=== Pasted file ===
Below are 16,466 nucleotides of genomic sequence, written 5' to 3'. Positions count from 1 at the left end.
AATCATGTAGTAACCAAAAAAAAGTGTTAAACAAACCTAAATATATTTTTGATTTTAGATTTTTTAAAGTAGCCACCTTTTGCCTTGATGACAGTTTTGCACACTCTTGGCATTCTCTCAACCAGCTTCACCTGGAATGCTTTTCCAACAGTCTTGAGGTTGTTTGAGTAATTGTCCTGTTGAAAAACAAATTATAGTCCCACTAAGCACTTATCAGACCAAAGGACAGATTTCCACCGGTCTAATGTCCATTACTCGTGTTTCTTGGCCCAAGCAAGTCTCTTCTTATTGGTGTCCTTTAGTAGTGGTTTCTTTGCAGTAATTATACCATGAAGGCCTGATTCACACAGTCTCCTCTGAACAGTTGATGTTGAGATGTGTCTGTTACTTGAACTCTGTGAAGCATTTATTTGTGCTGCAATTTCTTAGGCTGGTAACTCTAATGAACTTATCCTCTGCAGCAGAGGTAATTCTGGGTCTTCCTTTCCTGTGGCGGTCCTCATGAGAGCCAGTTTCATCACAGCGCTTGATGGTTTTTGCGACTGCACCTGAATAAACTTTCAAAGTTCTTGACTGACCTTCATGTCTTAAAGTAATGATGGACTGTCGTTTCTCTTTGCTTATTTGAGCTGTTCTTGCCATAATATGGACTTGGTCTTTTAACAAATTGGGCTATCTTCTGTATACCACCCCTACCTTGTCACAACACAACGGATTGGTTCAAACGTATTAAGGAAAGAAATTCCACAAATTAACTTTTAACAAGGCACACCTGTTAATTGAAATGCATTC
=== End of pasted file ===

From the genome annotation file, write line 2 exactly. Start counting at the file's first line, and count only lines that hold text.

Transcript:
AATCATGTAGTAACCAAAAAAAAGTGTTAAACAAACCTAAATATATTTTTGATTTTAGATTTTTTAAAGTAGCCACCTTTTGCCTTGATGACAGTTTTGCACACTCTTGGCATTCTCTCAACCAGCTTCACCTGGAATGCTTTTCCAACAGTCTTGAGGTTGTTTGAGTAATTGTCCTGTTGAAAAACAAATTATAGTCCCACTAAGCACTTATCAGACCAAAGGACAGATTTCCACCGGTCTAATGTCCATTACTCGTGTTTCTTGGCCCAAGCAAGTCTCTTCTTATTGGTGTCCTTTAGTAGTGGTTTCTTTGCAGTAATTATACCATGAAGGCCTGATTCACACAGTCTCCTCTGAACAGTTGATGTTGAGATGTGTCTGTTACTTGAACTCTGTGAAGCATTTATTTGTGCTGCAATTTCTTAGGCTGGTAACTCTAATGAACTTATCCTCTGCAGCAGAGGTAATTCTGGGTCTTCCTTTCCTGTGGCGGTCCTCATGAGAGCCAGTTTCATCACAGCGCTTGATGGTTTTTGCGACTGCACCTGAATAAACTTTCAAAGTTCTTGACTGACCTTCATGTCTTAAAGTAATGATGGACTGTCGTTTCTCTTTGCTTATTTGAGCTGTTCTTGCCATAATATGGACTTGGTCTTTTAACAAATTGGGCTATCTTCTGTATACCACCCCTACCTTGTCACAACACAACGGATTGGTTCAAACGTATTAAGGAAAGAAATTCCACAAATTAACTTTTAACAAGGCACACCTGTTAATTGAAATGCATTC